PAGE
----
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Assessing the Representativeness of the NRCS SNOTEL System at a Basin-Wide Scale
Submitted by Armida on Fri, 02/15/2013 - 09:57
|Assessing the Representativeness of the NRCS SNOTEL System at a Basin-Wide Scale
|Year of Conference
|Nolin, A. W., and Brown A.
|76th Annual Western Snow Conference
|Proceedings of the 76th Annual Western Snow Conference
|Western Snow Conference
|Hood River, OR
|NRCS, SNOTEL, basin scale, Willamette Basin, climate change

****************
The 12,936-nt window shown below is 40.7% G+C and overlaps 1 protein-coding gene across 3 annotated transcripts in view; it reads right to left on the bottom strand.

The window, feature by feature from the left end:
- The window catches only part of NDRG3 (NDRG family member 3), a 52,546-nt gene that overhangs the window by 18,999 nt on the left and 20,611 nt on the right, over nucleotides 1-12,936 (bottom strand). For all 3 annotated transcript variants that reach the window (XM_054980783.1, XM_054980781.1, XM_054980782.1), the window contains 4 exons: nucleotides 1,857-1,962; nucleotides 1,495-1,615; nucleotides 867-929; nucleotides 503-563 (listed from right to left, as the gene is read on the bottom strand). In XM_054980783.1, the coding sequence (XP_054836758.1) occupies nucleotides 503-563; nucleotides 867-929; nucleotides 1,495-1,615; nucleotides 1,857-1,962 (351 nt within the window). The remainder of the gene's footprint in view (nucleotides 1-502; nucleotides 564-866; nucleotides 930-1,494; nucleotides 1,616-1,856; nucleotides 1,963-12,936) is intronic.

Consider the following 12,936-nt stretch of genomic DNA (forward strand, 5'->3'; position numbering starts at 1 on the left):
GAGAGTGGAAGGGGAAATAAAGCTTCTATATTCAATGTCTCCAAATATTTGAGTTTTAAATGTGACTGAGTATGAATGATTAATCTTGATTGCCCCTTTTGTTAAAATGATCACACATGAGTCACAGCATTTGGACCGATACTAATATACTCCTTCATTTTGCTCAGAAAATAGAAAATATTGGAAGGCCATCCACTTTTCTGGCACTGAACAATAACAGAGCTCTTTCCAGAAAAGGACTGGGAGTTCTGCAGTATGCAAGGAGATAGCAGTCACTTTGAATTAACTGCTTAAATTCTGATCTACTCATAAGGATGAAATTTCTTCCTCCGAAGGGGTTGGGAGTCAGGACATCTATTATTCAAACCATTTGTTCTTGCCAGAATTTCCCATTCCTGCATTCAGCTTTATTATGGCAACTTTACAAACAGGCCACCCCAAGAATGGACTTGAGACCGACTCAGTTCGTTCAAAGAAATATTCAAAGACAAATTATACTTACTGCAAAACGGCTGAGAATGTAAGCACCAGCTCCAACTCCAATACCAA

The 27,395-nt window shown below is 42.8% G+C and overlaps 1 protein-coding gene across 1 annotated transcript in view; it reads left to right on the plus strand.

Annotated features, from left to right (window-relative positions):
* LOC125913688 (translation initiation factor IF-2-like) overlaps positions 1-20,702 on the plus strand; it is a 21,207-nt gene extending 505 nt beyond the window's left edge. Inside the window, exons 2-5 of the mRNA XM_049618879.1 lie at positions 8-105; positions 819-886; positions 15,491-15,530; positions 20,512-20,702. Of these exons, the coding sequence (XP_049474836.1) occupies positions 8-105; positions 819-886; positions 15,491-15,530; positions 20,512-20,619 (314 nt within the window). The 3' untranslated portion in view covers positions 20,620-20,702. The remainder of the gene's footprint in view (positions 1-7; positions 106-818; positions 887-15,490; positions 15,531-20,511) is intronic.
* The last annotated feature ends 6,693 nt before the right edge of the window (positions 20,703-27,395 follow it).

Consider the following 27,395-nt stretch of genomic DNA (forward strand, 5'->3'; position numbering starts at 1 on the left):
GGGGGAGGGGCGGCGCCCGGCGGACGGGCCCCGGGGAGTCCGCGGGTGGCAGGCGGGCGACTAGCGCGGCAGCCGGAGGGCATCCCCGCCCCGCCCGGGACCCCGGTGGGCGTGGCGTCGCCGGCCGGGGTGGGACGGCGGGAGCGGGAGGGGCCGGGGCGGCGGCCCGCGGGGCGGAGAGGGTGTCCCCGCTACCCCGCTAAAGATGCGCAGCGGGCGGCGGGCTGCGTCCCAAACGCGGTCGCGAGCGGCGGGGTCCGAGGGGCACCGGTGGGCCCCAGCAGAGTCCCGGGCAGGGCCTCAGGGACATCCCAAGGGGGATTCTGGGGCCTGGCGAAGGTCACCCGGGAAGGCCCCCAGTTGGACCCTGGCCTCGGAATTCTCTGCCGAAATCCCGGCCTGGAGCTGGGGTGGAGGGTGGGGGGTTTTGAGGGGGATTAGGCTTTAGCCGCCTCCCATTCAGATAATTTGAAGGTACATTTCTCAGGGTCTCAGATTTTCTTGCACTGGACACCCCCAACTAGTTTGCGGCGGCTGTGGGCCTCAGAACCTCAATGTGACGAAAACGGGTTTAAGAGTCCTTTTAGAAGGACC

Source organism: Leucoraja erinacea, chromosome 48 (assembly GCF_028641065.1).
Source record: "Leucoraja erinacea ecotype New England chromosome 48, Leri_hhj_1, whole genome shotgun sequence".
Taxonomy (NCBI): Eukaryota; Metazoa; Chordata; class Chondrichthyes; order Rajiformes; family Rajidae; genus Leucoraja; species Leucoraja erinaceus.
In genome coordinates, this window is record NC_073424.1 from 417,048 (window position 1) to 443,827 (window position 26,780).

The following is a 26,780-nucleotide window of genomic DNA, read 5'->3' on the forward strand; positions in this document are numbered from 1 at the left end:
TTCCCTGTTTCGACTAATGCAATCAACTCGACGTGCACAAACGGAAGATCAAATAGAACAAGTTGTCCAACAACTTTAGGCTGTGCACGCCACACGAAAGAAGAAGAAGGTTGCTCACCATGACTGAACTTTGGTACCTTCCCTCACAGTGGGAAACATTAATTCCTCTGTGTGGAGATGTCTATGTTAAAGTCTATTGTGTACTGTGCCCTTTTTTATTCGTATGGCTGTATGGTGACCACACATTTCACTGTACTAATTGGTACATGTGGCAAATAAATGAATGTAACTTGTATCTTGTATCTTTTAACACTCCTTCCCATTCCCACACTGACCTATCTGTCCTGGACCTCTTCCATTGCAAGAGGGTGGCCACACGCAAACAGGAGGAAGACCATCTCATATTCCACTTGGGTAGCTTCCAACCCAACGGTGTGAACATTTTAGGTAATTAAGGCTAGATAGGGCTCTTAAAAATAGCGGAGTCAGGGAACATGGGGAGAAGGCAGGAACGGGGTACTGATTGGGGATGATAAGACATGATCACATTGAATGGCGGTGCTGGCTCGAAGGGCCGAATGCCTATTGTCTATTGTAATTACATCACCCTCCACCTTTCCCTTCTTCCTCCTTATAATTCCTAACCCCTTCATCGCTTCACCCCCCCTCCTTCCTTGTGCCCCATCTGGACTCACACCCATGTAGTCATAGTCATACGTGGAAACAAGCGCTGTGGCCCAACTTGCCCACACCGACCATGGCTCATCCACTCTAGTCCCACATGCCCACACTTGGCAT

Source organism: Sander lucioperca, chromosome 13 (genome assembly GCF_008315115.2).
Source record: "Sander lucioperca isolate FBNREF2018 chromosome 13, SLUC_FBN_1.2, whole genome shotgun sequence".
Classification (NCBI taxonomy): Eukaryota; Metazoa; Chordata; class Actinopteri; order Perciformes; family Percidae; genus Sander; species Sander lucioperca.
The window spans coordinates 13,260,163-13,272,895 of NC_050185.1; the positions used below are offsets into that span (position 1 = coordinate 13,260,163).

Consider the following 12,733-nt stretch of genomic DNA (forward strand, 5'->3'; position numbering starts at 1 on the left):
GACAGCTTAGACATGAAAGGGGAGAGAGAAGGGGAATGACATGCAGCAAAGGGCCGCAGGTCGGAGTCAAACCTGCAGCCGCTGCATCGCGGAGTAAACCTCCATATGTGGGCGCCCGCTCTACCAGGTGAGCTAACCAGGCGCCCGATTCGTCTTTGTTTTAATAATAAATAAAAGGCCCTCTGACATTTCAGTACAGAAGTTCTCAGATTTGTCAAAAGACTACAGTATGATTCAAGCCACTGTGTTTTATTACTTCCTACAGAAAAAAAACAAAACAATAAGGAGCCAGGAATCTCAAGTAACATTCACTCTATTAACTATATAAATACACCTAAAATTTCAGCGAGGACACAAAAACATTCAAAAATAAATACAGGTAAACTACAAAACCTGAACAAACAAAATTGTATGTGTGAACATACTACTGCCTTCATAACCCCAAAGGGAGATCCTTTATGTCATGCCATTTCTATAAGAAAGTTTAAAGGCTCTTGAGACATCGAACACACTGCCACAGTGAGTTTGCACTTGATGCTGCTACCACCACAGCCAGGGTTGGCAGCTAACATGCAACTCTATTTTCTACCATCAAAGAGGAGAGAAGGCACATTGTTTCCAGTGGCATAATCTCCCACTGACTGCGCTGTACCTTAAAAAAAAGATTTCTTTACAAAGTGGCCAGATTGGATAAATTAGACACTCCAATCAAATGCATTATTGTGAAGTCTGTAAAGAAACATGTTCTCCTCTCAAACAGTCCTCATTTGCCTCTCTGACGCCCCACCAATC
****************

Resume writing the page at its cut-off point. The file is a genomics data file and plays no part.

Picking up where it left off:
Information from the NRCS SNOTEL system is used throughout the West for streamflow forecasting, disaster preparedness and scientific research. Measurements taken from the network are often fed into climate models where they can be used to analyze patterns and illustrate changes. Within the Willamette Basin the majority of the network falls within mid range elevations of 1000-1500 meters. While there are few sites located below 1000 meters, there is no instrumentation above 1500 meters. The upper elevations make up a relatively small proportion of the entire basin, however, they do account for about 50 percent of the total snow covered area. Projected climate warming in the Pacific Northwest places an increased importance on accurate instrumentation and forecasting of snow covered areas. An analysis of the relationship between at-risk snow zones and the location of SNOTEL sites illustrates the need for the development of a methodology to insure the representativeness of the system.